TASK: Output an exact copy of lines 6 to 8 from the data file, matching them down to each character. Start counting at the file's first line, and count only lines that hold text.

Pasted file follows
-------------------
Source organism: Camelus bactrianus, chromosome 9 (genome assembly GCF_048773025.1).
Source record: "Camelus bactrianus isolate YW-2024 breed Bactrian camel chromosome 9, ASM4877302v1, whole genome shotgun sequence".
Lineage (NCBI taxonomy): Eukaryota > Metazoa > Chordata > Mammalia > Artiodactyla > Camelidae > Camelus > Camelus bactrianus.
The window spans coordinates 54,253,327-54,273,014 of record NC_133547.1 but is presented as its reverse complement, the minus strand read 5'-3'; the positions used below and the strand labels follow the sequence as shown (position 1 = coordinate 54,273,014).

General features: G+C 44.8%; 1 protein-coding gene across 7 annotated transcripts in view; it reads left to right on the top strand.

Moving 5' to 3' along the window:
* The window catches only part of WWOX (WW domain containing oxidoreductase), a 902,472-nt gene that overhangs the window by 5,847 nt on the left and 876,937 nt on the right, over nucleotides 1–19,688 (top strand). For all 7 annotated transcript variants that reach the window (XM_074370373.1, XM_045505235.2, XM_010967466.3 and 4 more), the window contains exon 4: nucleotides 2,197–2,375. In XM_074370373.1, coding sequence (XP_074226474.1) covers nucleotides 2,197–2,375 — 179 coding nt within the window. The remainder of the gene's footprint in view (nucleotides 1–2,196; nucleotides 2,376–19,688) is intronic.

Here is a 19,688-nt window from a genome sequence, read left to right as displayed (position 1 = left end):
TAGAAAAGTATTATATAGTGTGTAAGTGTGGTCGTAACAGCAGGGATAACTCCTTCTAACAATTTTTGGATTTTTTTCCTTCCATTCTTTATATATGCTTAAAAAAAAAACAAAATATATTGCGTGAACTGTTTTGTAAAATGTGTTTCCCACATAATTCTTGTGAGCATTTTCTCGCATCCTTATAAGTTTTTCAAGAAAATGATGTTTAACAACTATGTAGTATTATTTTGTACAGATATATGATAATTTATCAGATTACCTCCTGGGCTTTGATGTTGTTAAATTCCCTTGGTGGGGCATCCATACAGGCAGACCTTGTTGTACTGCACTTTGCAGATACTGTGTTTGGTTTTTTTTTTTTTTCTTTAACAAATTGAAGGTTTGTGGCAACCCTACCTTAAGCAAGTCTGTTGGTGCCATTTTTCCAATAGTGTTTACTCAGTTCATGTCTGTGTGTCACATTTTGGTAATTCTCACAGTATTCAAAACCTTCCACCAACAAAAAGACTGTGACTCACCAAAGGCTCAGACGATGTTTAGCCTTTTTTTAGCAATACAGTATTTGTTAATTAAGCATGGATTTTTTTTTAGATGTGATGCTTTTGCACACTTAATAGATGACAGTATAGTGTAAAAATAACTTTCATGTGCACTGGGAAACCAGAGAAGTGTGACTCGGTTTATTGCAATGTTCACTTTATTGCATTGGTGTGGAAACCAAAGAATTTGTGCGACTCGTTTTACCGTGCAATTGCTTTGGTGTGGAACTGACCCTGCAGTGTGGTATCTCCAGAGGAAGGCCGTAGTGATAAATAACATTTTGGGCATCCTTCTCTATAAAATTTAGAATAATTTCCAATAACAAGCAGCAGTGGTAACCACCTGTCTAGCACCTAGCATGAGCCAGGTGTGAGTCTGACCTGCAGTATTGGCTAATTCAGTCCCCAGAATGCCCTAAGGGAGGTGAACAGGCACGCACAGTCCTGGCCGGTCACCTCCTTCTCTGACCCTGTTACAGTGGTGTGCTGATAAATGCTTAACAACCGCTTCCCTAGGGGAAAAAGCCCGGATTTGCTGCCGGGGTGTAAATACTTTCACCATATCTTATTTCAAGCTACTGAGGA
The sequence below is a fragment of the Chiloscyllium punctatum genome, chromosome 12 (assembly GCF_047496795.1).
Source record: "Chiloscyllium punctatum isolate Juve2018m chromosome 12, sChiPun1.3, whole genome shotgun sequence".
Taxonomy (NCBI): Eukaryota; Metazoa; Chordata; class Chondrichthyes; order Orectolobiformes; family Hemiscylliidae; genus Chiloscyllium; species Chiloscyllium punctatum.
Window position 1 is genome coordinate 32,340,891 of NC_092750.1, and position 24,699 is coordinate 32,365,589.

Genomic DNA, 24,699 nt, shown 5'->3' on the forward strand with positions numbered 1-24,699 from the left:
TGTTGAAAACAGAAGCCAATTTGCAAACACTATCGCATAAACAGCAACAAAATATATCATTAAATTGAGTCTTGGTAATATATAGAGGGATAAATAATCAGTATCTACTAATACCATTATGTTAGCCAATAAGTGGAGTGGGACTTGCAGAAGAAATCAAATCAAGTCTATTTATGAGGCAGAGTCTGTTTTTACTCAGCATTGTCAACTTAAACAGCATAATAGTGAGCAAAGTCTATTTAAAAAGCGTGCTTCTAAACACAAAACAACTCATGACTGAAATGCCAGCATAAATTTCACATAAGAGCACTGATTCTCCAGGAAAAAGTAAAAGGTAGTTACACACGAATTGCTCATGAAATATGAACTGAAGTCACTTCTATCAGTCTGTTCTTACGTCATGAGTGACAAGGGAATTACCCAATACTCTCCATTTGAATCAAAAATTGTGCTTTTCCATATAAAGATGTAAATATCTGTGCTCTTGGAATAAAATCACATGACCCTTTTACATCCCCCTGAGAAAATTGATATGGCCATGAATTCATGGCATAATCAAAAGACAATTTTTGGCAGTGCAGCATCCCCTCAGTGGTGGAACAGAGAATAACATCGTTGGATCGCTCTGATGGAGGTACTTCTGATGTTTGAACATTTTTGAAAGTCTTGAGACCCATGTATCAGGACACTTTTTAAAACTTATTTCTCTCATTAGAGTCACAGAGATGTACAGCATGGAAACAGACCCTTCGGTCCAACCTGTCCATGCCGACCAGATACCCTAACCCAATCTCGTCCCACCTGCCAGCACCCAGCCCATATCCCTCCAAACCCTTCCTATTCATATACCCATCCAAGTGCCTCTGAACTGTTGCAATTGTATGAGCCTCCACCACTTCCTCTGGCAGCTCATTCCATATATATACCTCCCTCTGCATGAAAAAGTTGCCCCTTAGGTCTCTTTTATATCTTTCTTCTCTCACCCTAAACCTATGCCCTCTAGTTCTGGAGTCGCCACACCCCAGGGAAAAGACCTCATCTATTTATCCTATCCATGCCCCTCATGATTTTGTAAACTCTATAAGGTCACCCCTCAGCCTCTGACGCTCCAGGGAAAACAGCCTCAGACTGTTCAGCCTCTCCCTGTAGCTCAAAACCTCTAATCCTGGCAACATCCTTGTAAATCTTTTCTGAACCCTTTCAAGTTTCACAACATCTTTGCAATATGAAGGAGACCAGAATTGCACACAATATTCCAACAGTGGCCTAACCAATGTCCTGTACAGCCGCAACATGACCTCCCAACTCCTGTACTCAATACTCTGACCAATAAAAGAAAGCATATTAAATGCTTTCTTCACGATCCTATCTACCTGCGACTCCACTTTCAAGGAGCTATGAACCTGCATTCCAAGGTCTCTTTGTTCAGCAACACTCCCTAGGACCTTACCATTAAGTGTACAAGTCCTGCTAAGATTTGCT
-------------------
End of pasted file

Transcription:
Moving 5' to 3' along the window:
* The window catches only part of WWOX (WW domain containing oxidoreductase), a 902,472-nt gene that overhangs the window by 5,847 nt on the left and 876,937 nt on the right, over nucleotides 1–19,688 (top strand). For all 7 annotated transcript variants that reach the window (XM_074370373.1, XM_045505235.2, XM_010967466.3 and 4 more), the window contains exon 4: nucleotides 2,197–2,375. In XM_074370373.1, coding sequence (XP_074226474.1) covers nucleotides 2,197–2,375 — 179 coding nt within the window. The remainder of the gene's footprint in view (nucleotides 1–2,196; nucleotides 2,376–19,688) is intronic.

Here is a 19,688-nt window from a genome sequence, read left to right as displayed (position 1 = left end):